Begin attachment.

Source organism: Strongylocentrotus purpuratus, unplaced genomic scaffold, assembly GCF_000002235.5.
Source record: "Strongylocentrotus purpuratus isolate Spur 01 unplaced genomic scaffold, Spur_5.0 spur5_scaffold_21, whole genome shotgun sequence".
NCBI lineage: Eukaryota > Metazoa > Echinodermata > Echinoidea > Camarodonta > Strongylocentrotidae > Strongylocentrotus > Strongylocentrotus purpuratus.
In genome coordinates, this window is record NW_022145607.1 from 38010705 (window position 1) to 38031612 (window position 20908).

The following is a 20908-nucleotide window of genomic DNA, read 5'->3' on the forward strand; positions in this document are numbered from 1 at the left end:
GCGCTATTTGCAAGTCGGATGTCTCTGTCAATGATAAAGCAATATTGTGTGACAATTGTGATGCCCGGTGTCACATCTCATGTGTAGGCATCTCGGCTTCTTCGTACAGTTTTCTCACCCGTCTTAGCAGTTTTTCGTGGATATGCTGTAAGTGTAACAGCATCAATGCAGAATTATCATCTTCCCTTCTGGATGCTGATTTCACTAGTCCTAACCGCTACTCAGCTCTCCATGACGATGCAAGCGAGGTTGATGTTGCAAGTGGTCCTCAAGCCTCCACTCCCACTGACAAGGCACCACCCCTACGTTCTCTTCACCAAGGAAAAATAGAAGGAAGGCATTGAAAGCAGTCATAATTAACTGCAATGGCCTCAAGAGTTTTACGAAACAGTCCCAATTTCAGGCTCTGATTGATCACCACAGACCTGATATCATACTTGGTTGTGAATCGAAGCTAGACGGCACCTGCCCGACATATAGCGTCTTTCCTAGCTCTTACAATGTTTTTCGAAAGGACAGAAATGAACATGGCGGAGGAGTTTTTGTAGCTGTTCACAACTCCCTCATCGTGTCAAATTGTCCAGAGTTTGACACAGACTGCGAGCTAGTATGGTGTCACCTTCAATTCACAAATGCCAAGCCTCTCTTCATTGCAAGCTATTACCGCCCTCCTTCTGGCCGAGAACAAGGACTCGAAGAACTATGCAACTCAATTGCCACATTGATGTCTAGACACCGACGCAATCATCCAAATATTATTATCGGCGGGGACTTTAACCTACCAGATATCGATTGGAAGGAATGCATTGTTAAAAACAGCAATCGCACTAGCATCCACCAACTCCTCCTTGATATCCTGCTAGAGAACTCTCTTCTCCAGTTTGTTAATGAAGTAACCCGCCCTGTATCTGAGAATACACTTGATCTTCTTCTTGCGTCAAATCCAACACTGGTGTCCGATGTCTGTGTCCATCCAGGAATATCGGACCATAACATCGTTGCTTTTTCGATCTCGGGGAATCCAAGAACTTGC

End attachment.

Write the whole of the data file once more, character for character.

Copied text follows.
Source organism: Strongylocentrotus purpuratus, unplaced genomic scaffold, assembly GCF_000002235.5.
Source record: "Strongylocentrotus purpuratus isolate Spur 01 unplaced genomic scaffold, Spur_5.0 spur5_scaffold_21, whole genome shotgun sequence".
NCBI lineage: Eukaryota > Metazoa > Echinodermata > Echinoidea > Camarodonta > Strongylocentrotidae > Strongylocentrotus > Strongylocentrotus purpuratus.
In genome coordinates, this window is record NW_022145607.1 from 38010705 (window position 1) to 38031612 (window position 20908).

The following is a 20908-nucleotide window of genomic DNA, read 5'->3' on the forward strand; positions in this document are numbered from 1 at the left end:
GCGCTATTTGCAAGTCGGATGTCTCTGTCAATGATAAAGCAATATTGTGTGACAATTGTGATGCCCGGTGTCACATCTCATGTGTAGGCATCTCGGCTTCTTCGTACAGTTTTCTCACCCGTCTTAGCAGTTTTTCGTGGATATGCTGTAAGTGTAACAGCATCAATGCAGAATTATCATCTTCCCTTCTGGATGCTGATTTCACTAGTCCTAACCGCTACTCAGCTCTCCATGACGATGCAAGCGAGGTTGATGTTGCAAGTGGTCCTCAAGCCTCCACTCCCACTGACAAGGCACCACCCCTACGTTCTCTTCACCAAGGAAAAATAGAAGGAAGGCATTGAAAGCAGTCATAATTAACTGCAATGGCCTCAAGAGTTTTACGAAACAGTCCCAATTTCAGGCTCTGATTGATCACCACAGACCTGATATCATACTTGGTTGTGAATCGAAGCTAGACGGCACCTGCCCGACATATAGCGTCTTTCCTAGCTCTTACAATGTTTTTCGAAAGGACAGAAATGAACATGGCGGAGGAGTTTTTGTAGCTGTTCACAACTCCCTCATCGTGTCAAATTGTCCAGAGTTTGACACAGACTGCGAGCTAGTATGGTGTCACCTTCAATTCACAAATGCCAAGCCTCTCTTCATTGCAAGCTATTACCGCCCTCCTTCTGGCCGAGAACAAGGACTCGAAGAACTATGCAACTCAATTGCCACATTGATGTCTAGACACCGACGCAATCATCCAAATATTATTATCGGCGGGGACTTTAACCTACCAGATATCGATTGGAAGGAATGCATTGTTAAAAACAGCAATCGCACTAGCATCCACCAACTCCTCCTTGATATCCTGCTAGAGAACTCTCTTCTCCAGTTTGTTAATGAAGTAACCCGCCCTGTATCTGAGAATACACTTGATCTTCTTCTTGCGTCAAATCCAACACTGGTGTCCGATGTCTGTGTCCATCCAGGAATATCGGACCATAACATCGTTGCTTTTTCGATCTCGGGGAATCCAAGAACTTGC